[dns-operations] AT&T DNS Cache Poisoning?

Paul Vixie paul at redbarn.org
Sun Oct 28 21:55:12 UTC 2012

On 2012-10-28 5:55 AM, bert hubert wrote:
> ... the trend that all purported cache poisonings observed have
> been registry hacks.
> It appears that source port randomization works. 

it doesn't, though.

> Probably the only vulnerable servers are those behind NAT that derandomizes
> the source port. But important servers are unlikely to suffer from network
> address translation.

DNS SPR is not universally deployed even among recursive name servers
for large populations. and the de-randomization techniques described by
shulman and herzberg (http://arxiv.org/pdf/1209.1482.pdf) work in what
should be an alarming number of cases.

but nobody is alarmed because attempted use of this vulnerability is at
most "not widespread" and possibly also "rare".

DNS SPR does not "work" in the sense that its non-universal deployment
leaves significant attack surface uncovered. the reason we're not seeing
wide spread poisoning isn't that DNS SPR is preventing it. the reason
is, wide spread poisoning is not being attempted.

On 2012-10-28 7:40 AM, bert hubert wrote:
> ... people used the Kaminsky hack as a way to push DNSSEC. 

yes, we did.

DNSSEC is a spend-money-to-save-money proposition, which is never
compelling. those of us who knew that DNSSEC was needed and who had been
working on it for over a decade by the time kaminsky came along were
very happy to hear from kaminsky, and we rode the "fear curve" all the
way to partial deployment, including seeing the root zone signed, seeing
lots of TLD's signed, seeing DNSSEC as a requirement for all the new
gTLD's, and seeing implementors who had previously eschewed DNSSEC
decide to implement it after all. (for example, powerdnssec.)

in that sense we were a bunch of fear-mongering opportunistic bastards.
in our defense let me say that DNSSEC isn't an earn-money proposition
for me or for most of the rest of the opportunistic bastards who climbed
on the kaminsky band-wagon and trumpeted it as the reason why DNSSEC
should be taken seriously. rather, we were concerned internet citizens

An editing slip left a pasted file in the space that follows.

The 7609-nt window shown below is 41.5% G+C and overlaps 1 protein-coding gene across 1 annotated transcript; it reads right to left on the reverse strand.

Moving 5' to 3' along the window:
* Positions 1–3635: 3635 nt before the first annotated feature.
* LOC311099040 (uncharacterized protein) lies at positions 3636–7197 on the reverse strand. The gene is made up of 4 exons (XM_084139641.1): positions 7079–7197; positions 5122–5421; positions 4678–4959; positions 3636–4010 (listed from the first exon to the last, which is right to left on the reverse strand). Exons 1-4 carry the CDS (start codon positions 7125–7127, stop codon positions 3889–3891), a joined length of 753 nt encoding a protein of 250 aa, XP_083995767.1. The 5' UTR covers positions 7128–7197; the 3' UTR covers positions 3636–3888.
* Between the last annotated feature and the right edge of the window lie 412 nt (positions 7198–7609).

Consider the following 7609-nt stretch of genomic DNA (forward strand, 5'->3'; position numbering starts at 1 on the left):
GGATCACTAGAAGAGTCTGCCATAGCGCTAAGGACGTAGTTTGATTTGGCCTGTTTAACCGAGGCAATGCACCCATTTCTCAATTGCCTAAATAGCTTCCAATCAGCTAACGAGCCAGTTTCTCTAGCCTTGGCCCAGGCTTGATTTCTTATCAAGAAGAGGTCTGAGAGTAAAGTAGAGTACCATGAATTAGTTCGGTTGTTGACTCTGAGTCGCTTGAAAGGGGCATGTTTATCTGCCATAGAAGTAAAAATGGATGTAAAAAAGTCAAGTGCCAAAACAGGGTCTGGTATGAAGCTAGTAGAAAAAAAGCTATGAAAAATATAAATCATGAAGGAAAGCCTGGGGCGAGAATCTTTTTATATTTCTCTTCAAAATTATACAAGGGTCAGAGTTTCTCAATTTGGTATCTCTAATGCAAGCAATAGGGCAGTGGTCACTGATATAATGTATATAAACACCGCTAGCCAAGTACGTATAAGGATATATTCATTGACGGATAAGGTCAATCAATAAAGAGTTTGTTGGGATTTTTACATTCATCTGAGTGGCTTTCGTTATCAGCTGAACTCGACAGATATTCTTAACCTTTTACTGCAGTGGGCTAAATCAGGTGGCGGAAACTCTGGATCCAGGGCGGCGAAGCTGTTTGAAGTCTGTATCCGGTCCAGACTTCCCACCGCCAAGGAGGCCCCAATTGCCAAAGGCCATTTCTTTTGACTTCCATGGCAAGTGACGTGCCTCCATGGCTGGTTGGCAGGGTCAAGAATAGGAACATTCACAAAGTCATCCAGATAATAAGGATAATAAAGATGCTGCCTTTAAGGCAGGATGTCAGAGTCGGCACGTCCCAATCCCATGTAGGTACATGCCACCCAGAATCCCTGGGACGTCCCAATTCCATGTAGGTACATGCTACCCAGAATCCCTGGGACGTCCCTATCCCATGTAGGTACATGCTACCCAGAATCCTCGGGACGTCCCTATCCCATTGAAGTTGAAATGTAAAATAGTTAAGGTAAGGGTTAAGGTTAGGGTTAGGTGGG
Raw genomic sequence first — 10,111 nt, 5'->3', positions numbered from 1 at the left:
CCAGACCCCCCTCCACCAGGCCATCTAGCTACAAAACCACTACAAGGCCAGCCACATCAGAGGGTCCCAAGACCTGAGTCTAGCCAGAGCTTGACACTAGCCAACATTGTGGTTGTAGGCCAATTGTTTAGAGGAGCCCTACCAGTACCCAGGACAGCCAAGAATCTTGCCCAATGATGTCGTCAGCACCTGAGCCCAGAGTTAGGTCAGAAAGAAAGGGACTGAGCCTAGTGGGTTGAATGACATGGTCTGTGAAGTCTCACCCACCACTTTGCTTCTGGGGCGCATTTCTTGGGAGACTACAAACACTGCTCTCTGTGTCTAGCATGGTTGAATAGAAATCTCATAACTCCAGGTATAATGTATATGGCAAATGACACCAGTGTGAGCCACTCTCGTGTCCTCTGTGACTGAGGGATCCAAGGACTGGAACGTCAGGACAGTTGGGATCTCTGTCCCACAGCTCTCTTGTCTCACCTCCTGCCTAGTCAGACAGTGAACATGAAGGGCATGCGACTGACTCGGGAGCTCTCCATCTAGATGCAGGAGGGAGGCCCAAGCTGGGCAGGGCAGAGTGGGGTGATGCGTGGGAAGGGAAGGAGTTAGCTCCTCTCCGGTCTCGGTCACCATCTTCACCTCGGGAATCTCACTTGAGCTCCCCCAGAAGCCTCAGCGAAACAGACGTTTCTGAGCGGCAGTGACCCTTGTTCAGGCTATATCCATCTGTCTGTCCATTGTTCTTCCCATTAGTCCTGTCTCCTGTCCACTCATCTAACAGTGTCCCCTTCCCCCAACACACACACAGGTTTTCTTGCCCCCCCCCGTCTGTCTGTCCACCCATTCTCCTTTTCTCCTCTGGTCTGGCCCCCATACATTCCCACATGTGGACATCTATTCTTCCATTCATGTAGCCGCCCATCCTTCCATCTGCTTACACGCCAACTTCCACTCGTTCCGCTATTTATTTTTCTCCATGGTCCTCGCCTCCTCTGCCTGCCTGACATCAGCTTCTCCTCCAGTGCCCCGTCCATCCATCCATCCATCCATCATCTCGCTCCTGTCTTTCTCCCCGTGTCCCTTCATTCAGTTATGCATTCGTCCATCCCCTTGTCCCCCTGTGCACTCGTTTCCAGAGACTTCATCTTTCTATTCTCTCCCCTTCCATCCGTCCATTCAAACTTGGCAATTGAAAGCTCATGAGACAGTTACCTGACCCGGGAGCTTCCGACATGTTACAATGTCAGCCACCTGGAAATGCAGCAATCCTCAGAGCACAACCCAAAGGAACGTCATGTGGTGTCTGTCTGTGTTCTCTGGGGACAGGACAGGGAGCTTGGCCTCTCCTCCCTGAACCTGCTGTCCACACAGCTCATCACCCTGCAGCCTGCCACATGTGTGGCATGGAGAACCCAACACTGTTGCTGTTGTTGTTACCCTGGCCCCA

who saw a long term problem that we knew others would not take seriously
until the world's losses were significant. and, as DRC pointed out
up-thread, DNS SPR is path protection and the path is already known to
be corrupt (nxdomain redirection, dns filtering). the things DNSSEC
prevents against are broader and more fundamental than kaminsky.

so the geeks did some fear-based marketing to get a win. it's a win i'll
take any way i can get it. we need DNSSEC.

> ... It might have been easier all round to just start from scratch and not
> pretend that this is 'an enhancement of DNS'. The length of the DNSSEC RFCs
> exceeds the length of the standardizing RFCs of DNS.

we naively believed that we could get DNSSEC into production before Y2K
if we tried hard to work within the existing system. the idea of the
root not being signed until 2010 was unthinkable. had we known that we
had that much time we would have cut much deeper. sixteen years into the
effort, DNSSEC is still not ready to become ubiquitous.

less naively, i now know that had we cut deeper, as in use a new port
number, call it "DNS V2", let initiators treat UDP/53 as a fallback
path, then sixteen years would have been much too short. many people
would have come out of the woodwork to help us. we would have unicode
encoding of all names, XML encoding of all transactions, TLS security
for all parts of the path, X.509 dependencies, no possibility of DANE,
and most transactions would now use TCP. the result would never work
outside anyone's lab, but would have been standardized anyway, several
times over a twenty year span, by the end of which the world would have
moved on to less open standards that could deliver usable functionality
in fractional-year time frames.

so it's probably for the best that we didn't know it would take sixteen
years when we first started this.


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